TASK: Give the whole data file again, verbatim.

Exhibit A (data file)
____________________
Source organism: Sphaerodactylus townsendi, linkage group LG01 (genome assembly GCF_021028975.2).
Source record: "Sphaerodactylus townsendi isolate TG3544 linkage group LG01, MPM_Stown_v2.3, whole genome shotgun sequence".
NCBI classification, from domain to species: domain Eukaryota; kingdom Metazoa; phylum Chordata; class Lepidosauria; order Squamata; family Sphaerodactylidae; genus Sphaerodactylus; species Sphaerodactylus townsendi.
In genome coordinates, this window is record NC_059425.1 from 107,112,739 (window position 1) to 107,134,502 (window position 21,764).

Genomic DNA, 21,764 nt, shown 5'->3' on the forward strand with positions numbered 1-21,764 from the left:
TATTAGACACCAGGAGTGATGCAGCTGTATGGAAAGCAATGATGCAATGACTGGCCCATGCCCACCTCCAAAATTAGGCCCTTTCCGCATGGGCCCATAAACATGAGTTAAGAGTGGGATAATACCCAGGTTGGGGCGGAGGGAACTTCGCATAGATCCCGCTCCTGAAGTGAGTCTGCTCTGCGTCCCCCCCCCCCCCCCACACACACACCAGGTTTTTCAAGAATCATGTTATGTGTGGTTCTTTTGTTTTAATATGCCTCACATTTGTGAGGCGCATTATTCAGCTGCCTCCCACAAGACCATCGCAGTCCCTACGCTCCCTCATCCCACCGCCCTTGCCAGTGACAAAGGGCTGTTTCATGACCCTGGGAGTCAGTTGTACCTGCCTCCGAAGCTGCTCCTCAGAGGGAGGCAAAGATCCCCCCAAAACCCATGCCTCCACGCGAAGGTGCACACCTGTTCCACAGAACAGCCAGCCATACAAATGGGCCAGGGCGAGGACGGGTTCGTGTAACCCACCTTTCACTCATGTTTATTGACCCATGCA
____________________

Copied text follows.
Source organism: Sphaerodactylus townsendi, linkage group LG01 (genome assembly GCF_021028975.2).
Source record: "Sphaerodactylus townsendi isolate TG3544 linkage group LG01, MPM_Stown_v2.3, whole genome shotgun sequence".
NCBI classification, from domain to species: domain Eukaryota; kingdom Metazoa; phylum Chordata; class Lepidosauria; order Squamata; family Sphaerodactylidae; genus Sphaerodactylus; species Sphaerodactylus townsendi.
In genome coordinates, this window is record NC_059425.1 from 107,112,739 (window position 1) to 107,134,502 (window position 21,764).

Genomic DNA, 21,764 nt, shown 5'->3' on the forward strand with positions numbered 1-21,764 from the left:
TATTAGACACCAGGAGTGATGCAGCTGTATGGAAAGCAATGATGCAATGACTGGCCCATGCCCACCTCCAAAATTAGGCCCTTTCCGCATGGGCCCATAAACATGAGTTAAGAGTGGGATAATACCCAGGTTGGGGCGGAGGGAACTTCGCATAGATCCCGCTCCTGAAGTGAGTCTGCTCTGCGTCCCCCCCCCCCCCCCACACACACACCAGGTTTTTCAAGAATCATGTTATGTGTGGTTCTTTTGTTTTAATATGCCTCACATTTGTGAGGCGCATTATTCAGCTGCCTCCCACAAGACCATCGCAGTCCCTACGCTCCCTCATCCCACCGCCCTTGCCAGTGACAAAGGGCTGTTTCATGACCCTGGGAGTCAGTTGTACCTGCCTCCGAAGCTGCTCCTCAGAGGGAGGCAAAGATCCCCCCAAAACCCATGCCTCCACGCGAAGGTGCACACCTGTTCCACAGAACAGCCAGCCATACAAATGGGCCAGGGCGAGGACGGGTTCGTGTAACCCACCTTTCACTCATGTTTATTGACCCATGCA